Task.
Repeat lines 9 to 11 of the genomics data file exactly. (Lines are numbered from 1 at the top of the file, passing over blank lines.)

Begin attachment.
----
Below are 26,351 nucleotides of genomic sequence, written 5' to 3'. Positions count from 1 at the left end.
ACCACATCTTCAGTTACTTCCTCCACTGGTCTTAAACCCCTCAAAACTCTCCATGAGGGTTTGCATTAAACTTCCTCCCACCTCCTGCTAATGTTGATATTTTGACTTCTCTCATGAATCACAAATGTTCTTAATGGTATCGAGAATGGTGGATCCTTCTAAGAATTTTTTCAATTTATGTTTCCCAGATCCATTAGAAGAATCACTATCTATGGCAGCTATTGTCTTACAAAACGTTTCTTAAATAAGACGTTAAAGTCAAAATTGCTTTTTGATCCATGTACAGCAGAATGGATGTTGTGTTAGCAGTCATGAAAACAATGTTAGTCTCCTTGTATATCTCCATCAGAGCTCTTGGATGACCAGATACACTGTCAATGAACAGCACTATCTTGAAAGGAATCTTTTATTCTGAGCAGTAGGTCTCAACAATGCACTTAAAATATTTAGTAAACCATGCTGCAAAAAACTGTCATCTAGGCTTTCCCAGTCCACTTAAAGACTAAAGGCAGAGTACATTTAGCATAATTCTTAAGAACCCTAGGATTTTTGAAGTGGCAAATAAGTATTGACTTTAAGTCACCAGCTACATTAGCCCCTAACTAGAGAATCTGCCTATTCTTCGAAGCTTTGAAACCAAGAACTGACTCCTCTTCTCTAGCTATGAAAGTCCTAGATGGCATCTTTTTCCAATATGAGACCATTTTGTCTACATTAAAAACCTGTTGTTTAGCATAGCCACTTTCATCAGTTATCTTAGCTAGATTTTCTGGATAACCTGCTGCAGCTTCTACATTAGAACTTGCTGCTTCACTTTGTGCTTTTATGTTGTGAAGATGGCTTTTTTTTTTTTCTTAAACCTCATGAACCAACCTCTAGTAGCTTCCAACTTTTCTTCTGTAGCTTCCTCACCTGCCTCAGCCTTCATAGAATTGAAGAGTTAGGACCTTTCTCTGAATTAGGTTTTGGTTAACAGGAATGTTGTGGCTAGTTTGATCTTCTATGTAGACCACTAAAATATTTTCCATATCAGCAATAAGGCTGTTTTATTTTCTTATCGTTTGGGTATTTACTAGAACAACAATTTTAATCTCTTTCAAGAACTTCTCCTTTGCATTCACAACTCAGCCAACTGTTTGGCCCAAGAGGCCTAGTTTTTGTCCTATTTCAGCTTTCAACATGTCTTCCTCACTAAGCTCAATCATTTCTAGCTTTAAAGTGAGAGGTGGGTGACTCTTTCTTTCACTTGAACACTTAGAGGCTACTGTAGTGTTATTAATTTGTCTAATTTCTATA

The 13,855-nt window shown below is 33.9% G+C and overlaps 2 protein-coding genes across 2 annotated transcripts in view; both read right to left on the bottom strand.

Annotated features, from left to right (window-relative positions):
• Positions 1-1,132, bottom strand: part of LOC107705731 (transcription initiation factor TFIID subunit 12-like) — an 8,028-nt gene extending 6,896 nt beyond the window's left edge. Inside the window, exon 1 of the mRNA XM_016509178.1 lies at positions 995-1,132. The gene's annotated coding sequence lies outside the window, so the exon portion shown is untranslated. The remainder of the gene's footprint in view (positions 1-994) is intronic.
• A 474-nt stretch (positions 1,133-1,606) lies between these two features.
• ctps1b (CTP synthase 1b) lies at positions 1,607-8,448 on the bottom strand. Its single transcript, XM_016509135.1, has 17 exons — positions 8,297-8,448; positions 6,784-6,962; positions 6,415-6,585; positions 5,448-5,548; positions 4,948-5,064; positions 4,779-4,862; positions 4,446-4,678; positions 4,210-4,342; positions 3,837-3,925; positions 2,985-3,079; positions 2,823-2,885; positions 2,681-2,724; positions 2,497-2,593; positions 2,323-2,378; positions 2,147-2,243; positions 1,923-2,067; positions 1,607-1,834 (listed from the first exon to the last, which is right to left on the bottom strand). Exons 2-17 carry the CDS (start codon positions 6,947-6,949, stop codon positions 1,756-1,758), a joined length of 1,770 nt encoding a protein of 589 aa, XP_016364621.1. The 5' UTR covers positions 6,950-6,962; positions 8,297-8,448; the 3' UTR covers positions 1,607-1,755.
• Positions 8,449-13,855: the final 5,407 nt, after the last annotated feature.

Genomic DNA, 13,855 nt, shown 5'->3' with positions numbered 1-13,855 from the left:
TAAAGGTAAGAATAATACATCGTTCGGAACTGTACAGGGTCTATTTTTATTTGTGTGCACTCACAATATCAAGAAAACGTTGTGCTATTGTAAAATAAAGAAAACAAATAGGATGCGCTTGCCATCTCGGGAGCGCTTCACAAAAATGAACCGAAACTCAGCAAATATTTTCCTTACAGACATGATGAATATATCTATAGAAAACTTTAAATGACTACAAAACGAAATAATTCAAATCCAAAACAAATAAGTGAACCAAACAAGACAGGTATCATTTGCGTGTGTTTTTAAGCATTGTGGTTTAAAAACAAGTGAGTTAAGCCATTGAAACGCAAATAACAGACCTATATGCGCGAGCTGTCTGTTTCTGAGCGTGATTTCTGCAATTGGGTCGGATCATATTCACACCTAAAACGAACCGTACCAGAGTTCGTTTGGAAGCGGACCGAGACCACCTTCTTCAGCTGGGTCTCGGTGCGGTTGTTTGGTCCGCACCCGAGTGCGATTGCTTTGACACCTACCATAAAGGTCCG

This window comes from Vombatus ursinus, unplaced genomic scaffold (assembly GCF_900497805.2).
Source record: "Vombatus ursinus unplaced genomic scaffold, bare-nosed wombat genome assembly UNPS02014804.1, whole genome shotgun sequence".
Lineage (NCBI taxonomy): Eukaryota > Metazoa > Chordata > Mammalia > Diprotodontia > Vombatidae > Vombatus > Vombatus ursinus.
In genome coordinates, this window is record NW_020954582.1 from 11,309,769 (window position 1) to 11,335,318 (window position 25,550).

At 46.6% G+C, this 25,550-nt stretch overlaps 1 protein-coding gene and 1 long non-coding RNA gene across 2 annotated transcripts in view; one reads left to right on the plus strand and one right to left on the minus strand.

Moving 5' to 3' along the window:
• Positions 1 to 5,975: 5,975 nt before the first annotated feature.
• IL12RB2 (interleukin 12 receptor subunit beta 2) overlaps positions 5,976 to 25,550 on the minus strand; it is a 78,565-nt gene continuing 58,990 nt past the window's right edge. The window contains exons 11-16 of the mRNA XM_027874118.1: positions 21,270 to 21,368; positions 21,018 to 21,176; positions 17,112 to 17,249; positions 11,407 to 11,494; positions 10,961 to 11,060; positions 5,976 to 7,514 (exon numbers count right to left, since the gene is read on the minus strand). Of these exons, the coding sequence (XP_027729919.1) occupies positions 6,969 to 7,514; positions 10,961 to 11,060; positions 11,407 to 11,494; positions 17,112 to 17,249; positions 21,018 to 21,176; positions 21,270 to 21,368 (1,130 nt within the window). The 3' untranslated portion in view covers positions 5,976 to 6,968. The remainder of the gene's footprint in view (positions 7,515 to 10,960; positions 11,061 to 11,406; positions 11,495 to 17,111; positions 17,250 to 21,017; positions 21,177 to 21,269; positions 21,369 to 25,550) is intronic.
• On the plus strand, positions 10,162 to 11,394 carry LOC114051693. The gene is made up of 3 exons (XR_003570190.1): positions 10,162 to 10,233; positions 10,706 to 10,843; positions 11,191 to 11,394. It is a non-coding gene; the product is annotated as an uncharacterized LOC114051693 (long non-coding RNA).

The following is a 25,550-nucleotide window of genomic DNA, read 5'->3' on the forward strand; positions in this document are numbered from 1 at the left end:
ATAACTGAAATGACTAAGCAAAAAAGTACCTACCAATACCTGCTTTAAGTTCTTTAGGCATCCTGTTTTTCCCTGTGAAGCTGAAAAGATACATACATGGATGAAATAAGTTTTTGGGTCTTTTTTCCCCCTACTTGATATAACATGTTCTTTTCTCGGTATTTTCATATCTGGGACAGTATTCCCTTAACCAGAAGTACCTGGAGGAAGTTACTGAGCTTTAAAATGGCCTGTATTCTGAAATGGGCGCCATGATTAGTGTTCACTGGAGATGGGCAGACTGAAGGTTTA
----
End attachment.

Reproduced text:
Genomic DNA, 13,855 nt, shown 5'->3' with positions numbered 1-13,855 from the left:
TAAAGGTAAGAATAATACATCGTTCGGAACTGTACAGGGTCTATTTTTATTTGTGTGCACTCACAATATCAAGAAAACGTTGTGCTATTGTAAAATAAAGAAAACAAATAGGATGCGCTTGCCATCTCGGGAGCGCTTCACAAAAATGAACCGAAACTCAGCAAATATTTTCCTTACAGACATGATGAATATATCTATAGAAAACTTTAAATGACTACAAAACGAAATAATTCAAATCCAAAACAAATAAGTGAACCAAACAAGACAGGTATCATTTGCGTGTGTTTTTAAGCATTGTGGTTTAAAAACAAGTGAGTTAAGCCATTGAAACGCAAATAACAGACCTATATGCGCGAGCTGTCTGTTTCTGAGCGTGATTTCTGCAATTGGGTCGGATCATATTCACACCTAAAACGAACCGTACCAGAGTTCGTTTGGAAGCGGACCGAGACCACCTTCTTCAGCTGGGTCTCGGTGCGGTTGTTTGGTCCGCACCCGAGTGCGATTGCTTTGACACCTACCATAAAGGTCCG

This window comes from Vombatus ursinus, unplaced genomic scaffold (assembly GCF_900497805.2).